THE Baguio Water District have finally finished the rehabilitation and upgrading of the 2-hectare Mount Sto. Tomas rain catchment basin which will guarantee the abundant supply of water in southern and central parts of the city during the summer months.
BWD general manager Salvador Royeca cited the importance of the rain catchment basin rehab during a site insoection together with assistant general manager lawyer Marissa Tenedero and board chairman lawyer Renato Ronde last week.
The rehabilitation and upgrading of the rain catchment basin was done in order to maximize its water holding capacity that will translate to sustainable water supply for over 30 percent of consumers in southern and central Baguio City and some parts of nearby Tuba, Benguet.
“The Mount Santo Tomas Forest Reserve Committee for forest protection have been approved by no less than the regional executive director of DENR-CAR Engr. Ralph Pablo. All stake holders now like the LGU’s and claimants have signed to avoid the further deterioration of the rain catch basin in terms of quality of the soil erosion and the use of pesticides and others,” Royeca said.
The rehabilitation work undertaken at the Mount Sto. Tomas rain catchment basin was the improvement of its dikes, concreting of its walls and base, putting in place of its pipelines, cleaning of the whole basin and fencing of its premises to prevent encroachments and dumping of waste inside the rain catch basin.
The city’s water district is able to produce over 77,000 cubic meters of water from its various sources during the rainy season and as low as 42,500cubic meters during the summer months.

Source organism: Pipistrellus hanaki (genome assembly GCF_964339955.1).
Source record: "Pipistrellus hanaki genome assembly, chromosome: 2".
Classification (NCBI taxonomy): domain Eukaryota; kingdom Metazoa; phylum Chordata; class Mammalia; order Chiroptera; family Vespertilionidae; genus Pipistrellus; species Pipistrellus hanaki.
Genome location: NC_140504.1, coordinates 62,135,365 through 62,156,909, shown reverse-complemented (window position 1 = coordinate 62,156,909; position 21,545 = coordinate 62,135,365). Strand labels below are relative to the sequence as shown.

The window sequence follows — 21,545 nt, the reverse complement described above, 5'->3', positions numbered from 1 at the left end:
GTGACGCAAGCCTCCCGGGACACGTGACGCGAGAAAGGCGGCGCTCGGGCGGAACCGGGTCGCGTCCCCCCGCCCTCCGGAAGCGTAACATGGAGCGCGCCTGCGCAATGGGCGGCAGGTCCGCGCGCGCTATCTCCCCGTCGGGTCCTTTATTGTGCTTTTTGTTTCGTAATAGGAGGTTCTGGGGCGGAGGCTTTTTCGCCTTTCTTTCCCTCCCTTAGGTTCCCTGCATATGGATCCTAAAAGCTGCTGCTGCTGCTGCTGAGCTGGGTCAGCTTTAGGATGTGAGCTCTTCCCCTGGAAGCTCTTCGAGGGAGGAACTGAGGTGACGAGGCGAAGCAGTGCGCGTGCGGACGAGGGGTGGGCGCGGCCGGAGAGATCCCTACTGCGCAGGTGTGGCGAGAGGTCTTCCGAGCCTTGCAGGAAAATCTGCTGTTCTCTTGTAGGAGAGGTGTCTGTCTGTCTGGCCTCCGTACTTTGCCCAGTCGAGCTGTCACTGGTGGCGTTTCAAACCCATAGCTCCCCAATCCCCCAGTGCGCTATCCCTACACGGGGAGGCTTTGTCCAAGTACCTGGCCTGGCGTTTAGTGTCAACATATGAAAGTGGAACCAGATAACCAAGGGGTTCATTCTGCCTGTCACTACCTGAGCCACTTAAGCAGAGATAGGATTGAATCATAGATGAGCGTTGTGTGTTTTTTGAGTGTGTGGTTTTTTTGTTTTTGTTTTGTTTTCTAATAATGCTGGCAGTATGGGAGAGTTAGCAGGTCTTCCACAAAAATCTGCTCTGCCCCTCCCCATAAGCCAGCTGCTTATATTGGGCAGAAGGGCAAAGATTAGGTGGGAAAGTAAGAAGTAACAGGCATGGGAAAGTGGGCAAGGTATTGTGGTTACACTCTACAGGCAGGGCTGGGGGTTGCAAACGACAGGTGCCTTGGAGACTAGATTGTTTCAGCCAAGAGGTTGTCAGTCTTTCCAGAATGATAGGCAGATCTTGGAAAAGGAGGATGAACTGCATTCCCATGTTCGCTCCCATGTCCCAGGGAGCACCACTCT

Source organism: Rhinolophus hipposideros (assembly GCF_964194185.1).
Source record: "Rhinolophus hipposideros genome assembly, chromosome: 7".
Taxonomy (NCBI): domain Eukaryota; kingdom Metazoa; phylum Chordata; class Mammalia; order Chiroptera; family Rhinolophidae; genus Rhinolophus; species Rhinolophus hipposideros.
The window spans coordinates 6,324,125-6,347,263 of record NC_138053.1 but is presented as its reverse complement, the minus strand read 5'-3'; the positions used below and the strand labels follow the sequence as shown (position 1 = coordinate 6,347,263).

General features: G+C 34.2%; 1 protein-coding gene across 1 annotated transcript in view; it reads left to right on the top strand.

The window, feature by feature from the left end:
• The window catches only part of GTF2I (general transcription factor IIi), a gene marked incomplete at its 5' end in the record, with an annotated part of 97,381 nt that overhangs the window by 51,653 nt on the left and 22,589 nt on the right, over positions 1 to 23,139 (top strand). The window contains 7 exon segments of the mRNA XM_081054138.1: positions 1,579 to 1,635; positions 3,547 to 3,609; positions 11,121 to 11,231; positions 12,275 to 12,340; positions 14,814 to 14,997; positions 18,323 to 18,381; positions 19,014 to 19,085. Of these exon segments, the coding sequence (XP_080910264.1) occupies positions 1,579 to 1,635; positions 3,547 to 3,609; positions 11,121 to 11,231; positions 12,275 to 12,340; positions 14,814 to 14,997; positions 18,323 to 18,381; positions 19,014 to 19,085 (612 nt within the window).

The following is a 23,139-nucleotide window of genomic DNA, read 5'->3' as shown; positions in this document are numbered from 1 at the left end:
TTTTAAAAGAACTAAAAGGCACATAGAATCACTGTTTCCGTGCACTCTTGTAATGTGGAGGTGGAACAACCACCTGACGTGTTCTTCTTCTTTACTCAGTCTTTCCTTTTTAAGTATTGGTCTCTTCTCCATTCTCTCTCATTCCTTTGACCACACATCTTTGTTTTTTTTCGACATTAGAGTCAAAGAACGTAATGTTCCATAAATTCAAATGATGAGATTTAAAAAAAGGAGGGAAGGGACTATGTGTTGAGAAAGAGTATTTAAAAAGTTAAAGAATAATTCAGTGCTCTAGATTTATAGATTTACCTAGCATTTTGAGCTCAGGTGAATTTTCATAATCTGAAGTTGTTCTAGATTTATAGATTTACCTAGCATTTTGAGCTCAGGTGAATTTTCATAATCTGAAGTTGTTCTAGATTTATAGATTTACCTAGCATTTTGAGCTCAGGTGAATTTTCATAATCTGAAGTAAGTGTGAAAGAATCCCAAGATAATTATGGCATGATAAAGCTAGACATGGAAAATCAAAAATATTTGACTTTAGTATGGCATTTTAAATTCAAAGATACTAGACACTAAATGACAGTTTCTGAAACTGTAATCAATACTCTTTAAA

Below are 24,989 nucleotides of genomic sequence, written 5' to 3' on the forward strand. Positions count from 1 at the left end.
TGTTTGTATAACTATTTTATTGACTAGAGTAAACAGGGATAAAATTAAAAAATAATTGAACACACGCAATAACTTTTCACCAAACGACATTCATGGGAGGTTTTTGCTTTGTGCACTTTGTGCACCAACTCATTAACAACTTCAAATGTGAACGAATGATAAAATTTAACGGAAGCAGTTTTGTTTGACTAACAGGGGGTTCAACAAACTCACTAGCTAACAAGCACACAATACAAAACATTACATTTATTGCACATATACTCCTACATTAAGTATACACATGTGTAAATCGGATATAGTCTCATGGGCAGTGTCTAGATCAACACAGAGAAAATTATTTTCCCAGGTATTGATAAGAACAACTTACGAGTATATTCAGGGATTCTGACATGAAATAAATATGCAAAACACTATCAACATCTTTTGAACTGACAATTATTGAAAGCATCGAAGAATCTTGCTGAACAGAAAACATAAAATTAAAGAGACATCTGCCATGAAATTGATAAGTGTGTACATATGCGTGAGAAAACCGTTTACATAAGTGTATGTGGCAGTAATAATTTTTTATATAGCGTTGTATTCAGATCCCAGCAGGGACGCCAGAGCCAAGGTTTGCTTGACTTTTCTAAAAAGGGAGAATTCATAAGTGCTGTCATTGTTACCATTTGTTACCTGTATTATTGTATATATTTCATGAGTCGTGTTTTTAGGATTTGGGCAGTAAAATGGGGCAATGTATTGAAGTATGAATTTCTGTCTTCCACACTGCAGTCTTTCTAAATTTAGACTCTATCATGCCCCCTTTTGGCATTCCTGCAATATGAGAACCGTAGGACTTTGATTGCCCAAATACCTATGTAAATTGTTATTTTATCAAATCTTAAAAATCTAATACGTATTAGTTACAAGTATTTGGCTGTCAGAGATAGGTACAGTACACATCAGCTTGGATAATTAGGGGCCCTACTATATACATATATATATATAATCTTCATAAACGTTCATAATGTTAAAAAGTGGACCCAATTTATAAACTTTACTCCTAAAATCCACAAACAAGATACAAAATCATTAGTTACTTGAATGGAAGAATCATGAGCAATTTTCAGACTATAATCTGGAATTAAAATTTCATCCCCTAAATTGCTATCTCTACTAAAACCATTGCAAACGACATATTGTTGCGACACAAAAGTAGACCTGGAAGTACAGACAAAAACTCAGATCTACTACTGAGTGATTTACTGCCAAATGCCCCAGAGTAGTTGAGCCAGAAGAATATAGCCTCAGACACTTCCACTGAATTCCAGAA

A memorandum of agreement was also signed by all stake holders was an assurance for the rain catch basin to be protected.
“What we are looking here under the memorandum of agreement is how the livelihood of the vegetable gardeners would be affected. We want to have a balance between nature and livelihood,” Royeca explained.
Aside from rehabilitating and upgrading the Mount Sto. Tomas rain catchment basin, the water district have initiated reforestation activities within the surroundings of the catchment basin which will effectively contribute efficiently while addressing the pollution problems that affect the state of water coming from the catchment basin.
“The gardens that are directly channeled at the catchment basin used to affect the turbidity of the water, but now we have addressed this and we now have a better quality through treatment. We have also been assured that the gardens operating on top of the catchment basin will now be controlled,” the General Manager added.
The city’s water distributor presently operates 57 deep wells which supplies the 61,727 cubic meters of water required daily by its 317,200 consumers.